3. An active ETF listed on the ASX, with no selling fees (ETFs do not pay selling fees).
  4. A new LIT with a selling fee of 1.25%.

It’s the same fund from the same manager with the same strategy, and three of the vehicles can be accessed directly on the ASX. Money would trickle into the first three, but it would flood into the fourth. On the LIT, the brokers would hit the phones to their own clients and financial advisers and generate large inflows for a ‘global fund manager specialising in fixed interest securities’.

Can anyone deny that many brokers and advisers are motivated by the selling fee? Some of the advisers rebate the fee but what about the rest? Was a LIT offered in a particular month the best fixed interest fund available, and so much so, it deserved a billion dollars? That’s a stretch.

On FASEA’s test: What would a disinterested person, in possession of all the facts, reasonably conclude?

When I asked a financial adviser how he can justify taking a fee for placing a client into a LIT when he can’t on a managed fund, he said it was to offset his risk that the client does not proceed. What about KYC, or Know Your Client?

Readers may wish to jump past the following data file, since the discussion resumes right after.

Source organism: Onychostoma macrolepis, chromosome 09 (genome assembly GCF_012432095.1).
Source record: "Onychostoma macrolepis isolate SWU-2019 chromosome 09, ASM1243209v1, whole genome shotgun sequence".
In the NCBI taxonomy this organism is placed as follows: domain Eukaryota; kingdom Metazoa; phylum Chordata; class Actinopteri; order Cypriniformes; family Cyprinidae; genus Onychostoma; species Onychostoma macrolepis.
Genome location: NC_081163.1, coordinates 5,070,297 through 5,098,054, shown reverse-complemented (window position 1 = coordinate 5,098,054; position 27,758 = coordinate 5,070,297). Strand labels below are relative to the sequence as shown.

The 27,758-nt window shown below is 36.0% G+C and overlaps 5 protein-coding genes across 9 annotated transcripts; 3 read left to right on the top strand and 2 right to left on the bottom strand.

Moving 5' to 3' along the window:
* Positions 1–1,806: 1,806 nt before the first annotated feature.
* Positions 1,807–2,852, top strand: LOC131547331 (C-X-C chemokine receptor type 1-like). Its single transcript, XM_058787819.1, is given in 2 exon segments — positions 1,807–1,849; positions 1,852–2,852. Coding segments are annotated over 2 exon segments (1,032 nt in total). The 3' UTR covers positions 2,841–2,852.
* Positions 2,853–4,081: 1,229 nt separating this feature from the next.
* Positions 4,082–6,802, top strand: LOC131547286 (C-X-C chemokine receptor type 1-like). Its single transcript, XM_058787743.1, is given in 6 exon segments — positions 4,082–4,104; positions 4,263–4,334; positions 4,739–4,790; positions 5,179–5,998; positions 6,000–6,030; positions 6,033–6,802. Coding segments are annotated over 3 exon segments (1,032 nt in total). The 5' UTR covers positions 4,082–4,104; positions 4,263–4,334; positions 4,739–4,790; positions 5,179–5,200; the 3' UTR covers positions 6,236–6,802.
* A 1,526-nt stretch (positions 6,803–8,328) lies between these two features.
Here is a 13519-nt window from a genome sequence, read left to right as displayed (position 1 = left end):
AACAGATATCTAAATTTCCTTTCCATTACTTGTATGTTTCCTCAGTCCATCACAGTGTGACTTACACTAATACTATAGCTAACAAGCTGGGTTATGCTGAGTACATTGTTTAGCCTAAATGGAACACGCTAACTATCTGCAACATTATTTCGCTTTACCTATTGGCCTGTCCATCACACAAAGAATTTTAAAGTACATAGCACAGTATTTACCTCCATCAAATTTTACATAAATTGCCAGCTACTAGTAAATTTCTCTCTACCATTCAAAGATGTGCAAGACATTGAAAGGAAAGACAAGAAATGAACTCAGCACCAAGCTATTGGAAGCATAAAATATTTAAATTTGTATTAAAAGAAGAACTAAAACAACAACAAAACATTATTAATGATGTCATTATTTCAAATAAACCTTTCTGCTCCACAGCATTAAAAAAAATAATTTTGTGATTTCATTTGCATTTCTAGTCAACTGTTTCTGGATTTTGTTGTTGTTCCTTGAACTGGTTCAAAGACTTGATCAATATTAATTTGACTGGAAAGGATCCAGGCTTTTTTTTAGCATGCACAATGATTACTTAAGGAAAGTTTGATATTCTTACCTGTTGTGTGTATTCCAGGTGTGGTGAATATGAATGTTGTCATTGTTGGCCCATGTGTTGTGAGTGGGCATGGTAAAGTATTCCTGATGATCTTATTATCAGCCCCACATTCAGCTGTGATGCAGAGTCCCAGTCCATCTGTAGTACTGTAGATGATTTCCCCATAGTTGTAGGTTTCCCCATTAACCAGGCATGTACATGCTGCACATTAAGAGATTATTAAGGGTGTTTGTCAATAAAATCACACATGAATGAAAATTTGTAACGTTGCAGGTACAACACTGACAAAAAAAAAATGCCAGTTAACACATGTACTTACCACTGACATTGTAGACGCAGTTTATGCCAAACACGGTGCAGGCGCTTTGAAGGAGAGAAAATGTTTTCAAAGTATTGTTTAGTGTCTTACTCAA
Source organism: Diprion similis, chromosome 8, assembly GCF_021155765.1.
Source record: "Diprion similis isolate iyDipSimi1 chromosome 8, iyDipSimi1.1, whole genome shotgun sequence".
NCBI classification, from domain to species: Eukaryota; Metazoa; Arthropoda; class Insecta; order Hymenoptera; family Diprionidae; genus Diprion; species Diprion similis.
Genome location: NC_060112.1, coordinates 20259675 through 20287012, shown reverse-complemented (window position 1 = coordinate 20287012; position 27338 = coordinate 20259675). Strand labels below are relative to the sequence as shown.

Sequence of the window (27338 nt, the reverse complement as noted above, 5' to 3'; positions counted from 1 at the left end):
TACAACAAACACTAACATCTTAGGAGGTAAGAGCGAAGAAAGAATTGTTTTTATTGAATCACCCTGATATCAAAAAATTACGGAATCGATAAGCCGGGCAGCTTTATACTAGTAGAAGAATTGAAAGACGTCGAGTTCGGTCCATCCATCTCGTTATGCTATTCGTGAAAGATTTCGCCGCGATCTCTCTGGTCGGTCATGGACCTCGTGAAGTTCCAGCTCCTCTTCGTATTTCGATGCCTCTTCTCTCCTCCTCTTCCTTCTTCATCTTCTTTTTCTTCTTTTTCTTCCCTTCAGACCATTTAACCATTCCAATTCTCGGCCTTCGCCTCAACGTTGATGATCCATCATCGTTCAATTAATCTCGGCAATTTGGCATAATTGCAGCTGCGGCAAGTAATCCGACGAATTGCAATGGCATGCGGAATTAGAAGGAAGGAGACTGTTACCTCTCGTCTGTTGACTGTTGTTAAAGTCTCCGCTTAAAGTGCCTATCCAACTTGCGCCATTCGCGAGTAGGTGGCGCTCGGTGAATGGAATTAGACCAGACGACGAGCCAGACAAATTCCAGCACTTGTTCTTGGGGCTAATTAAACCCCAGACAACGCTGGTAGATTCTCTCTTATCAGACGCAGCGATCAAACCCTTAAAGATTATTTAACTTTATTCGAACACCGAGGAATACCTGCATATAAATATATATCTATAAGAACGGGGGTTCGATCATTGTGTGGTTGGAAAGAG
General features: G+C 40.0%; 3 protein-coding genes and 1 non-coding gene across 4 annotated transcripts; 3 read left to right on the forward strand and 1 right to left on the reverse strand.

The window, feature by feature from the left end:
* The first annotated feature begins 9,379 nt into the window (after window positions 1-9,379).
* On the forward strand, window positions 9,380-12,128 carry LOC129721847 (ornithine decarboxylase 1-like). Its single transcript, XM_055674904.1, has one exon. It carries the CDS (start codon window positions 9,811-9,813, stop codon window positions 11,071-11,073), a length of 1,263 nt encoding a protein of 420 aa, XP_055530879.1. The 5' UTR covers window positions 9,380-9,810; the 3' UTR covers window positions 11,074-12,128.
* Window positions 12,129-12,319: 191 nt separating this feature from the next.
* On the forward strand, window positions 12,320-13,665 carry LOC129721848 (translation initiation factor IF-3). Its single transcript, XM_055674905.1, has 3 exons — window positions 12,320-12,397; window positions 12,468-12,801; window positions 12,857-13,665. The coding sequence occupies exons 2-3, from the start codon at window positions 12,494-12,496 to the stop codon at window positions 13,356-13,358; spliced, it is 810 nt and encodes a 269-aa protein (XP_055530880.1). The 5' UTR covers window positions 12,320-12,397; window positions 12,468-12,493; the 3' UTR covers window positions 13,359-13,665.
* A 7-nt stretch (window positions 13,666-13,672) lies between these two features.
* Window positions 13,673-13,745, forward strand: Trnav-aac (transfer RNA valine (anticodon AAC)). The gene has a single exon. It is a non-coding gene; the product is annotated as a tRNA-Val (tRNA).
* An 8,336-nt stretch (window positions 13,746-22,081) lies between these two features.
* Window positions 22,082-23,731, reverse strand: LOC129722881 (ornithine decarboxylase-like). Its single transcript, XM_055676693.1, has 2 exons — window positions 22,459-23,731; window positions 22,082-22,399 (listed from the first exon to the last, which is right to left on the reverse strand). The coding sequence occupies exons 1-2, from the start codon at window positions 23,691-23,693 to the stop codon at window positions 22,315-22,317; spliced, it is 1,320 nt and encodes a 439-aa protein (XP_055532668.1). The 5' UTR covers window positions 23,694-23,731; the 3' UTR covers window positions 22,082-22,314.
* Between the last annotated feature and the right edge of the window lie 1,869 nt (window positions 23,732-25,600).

We will never know how much of the billions placed into fixed interest is motivated by selling fees to brokers and advisers struggling with the loss of commissions elsewhere, and whether they have explained the risks to their most conservative clients.

Wait a minute. Didn’t Magellan recently raise $860 million on a LIT that paid no commissions? Yes, but Magellan is a unique case, having spent a decade developing its own distribution channels and gathering the direct contact details of 200,000 investors.

Furthermore, as Joye points out, it’s not as if most LIC investors have had a wonderful experience. The chart below provided by the ASX shows the majority of LICs are trading at a significant discount to their NTA. While most of the recent LITs have done well (except KKR which has been at a discount to its $2.50 issue price since launch, and as low as $2.41), over 70% of these closed-end funds listed on the ASX are trading at a discount to their NTA value. When a client cannot exit an investment at the market value, there is something wrong with an adviser recommending the product.

What about fees on other listed products?

There’s another elephant in the room. Supporters of LICs and LITs point out that there is no loophole because these products are treated the same way as the initial offerings of structures such as hybrids and real estate trusts (A-REITs) on stamping fees. For example, the recent CBA hybrid paid a 0.75% selling fee. Did the advisers check the dozens of other hybrids for better value?

LICAT argues: